AMONG men and women the desire to cure is universal. If a man complains about his health all his friends and acquaintances are anxious to offer advice or to render active help. If a clerk in an office has an atrocious headache one of his colleagues will immediately offer him aspirin or some other headache remedy, another will suggest that a hot foot bath might relieve him, a third will recommend a drastic purgative, a fourth will recommend a fast, a fifth may hand him a prescription which he has been given by a doctor.
If women meet one another at tea they frequently talk about their health, and each tries to be helpful, whatever ailments are complained of.
It is obviously a natural instinct among men to help their suffering brothers and sisters. Besides, men like to treat themselves. They try this remedy and that, experiment with diets, experiment with healthful exercises, etc., and the columns in the papers which contain health hints are particularly popular.
Those who wish to heal themselves and others should remember that the art and science of healing requires peculiar qualifications. It requires natural gifts such as sympathy, understanding, strength of character,etc., and it also needs a great deal of practical knowledge. There is no mystery about the art of healing. It can be learned by everyone, whether he has passed the orthodox course of study or not.
Those who wish to cure others and themselves should read books dealing with medical matters, but they should not read theoretical books written in an almost understandable language. Those writers who try to make a mystery of the art of healing do not wish to explain but to mystify. Very frequently writers on the art of healing know nothing about the subject on which they presume to write.
The first thing which should be studied by those who feel the strong urge to heal is the causation of disease. If they read certain textbooks on medicine it would appear that diseases are caused by disease organisms, by micro-organisms, and orthodox medicine endeavours to discover the microbic causation of disease and to deal with the guilty organism by the usual subcutaneous treatments.
The idea that most diseases, or all diseases, are due to various organisms, the existence of which can be ascertained with the help of the microscope and the test tube, is mistaken. Most diseases are caused by our own faults and mistakes.
When we read that thousands of people die in Central Africa of typhoid and other dirt diseases, of starvation, from foul water, exposure, from septic wounds, from ulcers and abscesses and so forth, we realize immediately that all these diseases are avoidable, that thousands of lives have been unnecessarily sacrificed because the primitive races do not know how to obtain wholesome water, do not know how to defend themselves against noxious insects, snakes, etc., and we say to ourselves that the mortality in those far away countries might be reduced to half, or less, if the people were provided with healthy water, drainage of swamps and of houses, if the breeding places of mosquitoes were dealt with, if the authorities took care that there should be sufficient wholesome food etc.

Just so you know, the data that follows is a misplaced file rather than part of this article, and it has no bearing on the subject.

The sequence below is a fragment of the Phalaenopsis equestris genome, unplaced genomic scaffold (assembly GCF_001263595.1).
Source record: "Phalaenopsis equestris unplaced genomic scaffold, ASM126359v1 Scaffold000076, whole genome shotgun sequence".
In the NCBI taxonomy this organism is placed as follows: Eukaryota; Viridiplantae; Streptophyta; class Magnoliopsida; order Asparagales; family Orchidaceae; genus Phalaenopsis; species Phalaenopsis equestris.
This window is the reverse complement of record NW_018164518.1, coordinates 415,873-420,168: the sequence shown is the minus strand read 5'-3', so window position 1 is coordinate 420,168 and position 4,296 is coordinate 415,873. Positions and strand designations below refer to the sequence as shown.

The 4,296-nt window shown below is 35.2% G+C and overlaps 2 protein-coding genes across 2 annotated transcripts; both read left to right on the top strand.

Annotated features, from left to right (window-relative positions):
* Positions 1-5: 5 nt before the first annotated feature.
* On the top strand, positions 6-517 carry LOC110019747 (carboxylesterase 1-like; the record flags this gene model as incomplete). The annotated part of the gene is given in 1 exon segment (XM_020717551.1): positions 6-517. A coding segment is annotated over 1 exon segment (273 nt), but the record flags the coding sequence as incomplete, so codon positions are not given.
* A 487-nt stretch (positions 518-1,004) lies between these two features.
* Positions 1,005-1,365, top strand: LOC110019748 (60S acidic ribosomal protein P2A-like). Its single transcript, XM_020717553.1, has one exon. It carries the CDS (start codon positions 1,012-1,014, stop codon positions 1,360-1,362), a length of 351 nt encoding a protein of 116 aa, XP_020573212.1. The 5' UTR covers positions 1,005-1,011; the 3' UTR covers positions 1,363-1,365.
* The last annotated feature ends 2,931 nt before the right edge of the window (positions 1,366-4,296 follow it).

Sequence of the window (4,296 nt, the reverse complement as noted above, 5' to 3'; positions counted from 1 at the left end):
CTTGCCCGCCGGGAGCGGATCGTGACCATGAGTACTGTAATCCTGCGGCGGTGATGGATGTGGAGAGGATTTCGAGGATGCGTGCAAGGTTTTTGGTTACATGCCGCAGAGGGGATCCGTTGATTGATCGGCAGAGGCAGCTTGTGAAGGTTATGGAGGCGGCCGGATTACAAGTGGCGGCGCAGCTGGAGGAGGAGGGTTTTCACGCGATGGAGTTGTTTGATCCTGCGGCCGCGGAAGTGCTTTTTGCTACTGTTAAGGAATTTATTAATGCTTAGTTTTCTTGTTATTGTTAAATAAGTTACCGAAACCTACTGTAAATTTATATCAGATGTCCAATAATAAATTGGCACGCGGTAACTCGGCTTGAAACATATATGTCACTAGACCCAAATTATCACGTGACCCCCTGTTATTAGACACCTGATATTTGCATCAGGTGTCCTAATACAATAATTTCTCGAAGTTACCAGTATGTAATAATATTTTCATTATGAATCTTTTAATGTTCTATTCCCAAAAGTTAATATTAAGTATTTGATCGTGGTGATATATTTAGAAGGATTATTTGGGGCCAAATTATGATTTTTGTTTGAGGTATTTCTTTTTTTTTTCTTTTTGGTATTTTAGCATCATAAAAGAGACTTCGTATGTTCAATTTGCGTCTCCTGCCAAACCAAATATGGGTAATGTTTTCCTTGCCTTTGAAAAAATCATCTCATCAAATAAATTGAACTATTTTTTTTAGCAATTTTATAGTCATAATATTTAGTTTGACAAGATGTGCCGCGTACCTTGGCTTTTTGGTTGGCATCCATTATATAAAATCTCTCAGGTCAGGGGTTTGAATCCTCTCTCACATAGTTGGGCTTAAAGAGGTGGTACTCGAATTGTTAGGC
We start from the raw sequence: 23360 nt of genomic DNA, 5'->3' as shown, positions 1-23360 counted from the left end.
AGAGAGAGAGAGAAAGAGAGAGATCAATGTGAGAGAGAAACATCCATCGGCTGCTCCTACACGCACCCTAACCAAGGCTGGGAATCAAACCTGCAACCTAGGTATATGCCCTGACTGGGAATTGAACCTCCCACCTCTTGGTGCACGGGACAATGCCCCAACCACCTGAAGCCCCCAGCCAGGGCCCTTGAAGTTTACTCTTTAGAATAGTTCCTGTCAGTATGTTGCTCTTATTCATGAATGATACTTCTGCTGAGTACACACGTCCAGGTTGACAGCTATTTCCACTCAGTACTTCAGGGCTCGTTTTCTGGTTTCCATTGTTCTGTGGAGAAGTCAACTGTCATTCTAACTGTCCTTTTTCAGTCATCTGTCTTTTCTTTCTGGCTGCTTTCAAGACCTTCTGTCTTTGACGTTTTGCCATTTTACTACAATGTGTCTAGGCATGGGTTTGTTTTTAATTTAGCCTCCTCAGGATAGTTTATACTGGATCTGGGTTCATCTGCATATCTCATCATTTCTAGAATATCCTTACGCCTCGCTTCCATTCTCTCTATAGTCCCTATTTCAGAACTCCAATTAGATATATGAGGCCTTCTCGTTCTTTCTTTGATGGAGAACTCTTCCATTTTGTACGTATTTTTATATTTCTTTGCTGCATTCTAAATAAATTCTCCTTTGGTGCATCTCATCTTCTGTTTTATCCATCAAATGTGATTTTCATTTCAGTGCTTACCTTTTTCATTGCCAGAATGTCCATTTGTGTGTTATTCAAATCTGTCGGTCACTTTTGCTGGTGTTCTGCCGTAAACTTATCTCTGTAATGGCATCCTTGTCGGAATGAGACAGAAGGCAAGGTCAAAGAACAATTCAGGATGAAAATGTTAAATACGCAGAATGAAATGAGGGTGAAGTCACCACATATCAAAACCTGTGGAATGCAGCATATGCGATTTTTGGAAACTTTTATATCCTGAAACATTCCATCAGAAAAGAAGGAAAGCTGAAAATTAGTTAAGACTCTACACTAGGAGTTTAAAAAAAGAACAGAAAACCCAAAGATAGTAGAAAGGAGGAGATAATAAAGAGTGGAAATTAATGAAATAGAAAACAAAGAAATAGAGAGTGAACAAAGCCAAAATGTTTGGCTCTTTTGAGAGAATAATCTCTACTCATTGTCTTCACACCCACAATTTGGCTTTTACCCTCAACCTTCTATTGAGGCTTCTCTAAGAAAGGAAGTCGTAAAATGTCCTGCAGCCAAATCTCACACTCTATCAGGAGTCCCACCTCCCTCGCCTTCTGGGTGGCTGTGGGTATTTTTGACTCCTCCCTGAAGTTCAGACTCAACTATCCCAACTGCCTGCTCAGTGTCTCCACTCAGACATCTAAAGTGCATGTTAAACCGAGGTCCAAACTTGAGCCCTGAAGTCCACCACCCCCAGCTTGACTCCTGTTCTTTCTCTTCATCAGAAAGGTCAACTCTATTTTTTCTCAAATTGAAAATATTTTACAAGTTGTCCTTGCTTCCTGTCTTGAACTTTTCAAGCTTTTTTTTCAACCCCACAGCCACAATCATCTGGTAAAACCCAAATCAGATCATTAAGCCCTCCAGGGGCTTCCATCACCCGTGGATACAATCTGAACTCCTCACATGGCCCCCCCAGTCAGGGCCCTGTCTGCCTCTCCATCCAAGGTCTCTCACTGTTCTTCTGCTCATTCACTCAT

In the case of savages we realize that disease is not a mystery, but is due to lack of knowledge on the part of man. Savages will probably express among themselves similar opinions when they notice that the Europeans living among them have artificial teeth, take pills and liquid medicines to enable them to digest their food and to excrete it, that they have to prop up their bodies with steel arches to support their feet, with surgical belts and rupture pads to support their abdomens, and that nevertheless they are victims of countless health troubles.
They will say among themselves: “It is curious that these white men who employ an army of doctors, surgeons, dentists, chemists, etc. to keep them in health are permanently ailing, are frequently seriously ill, undergo countless operations and seem never to enjoy perfect health”.
We are far wiser in looking after animals than in looking after ourselves. We keep animals and birds of every kind. Very few people who keep animals and birds are unwise enough to feed and house them scientifically in accordance with the ideas of medical men. We give to our animals the simplest housing and the simplest food.
We give approximately the same bedding to a carthorse worth L5 and to a racehorse worth L5,000 or more, and we give them approximately the same stabling. Further, the carthorse worth L5 and the racehorse worth L5,000 are given the same oats, hay, grass, bran, green fodder, water, etc., and occasionally they are given by their keepers as a treat some carrots, apples, or a piece of sugar. Many horses are sensible enough to refuse white sugar.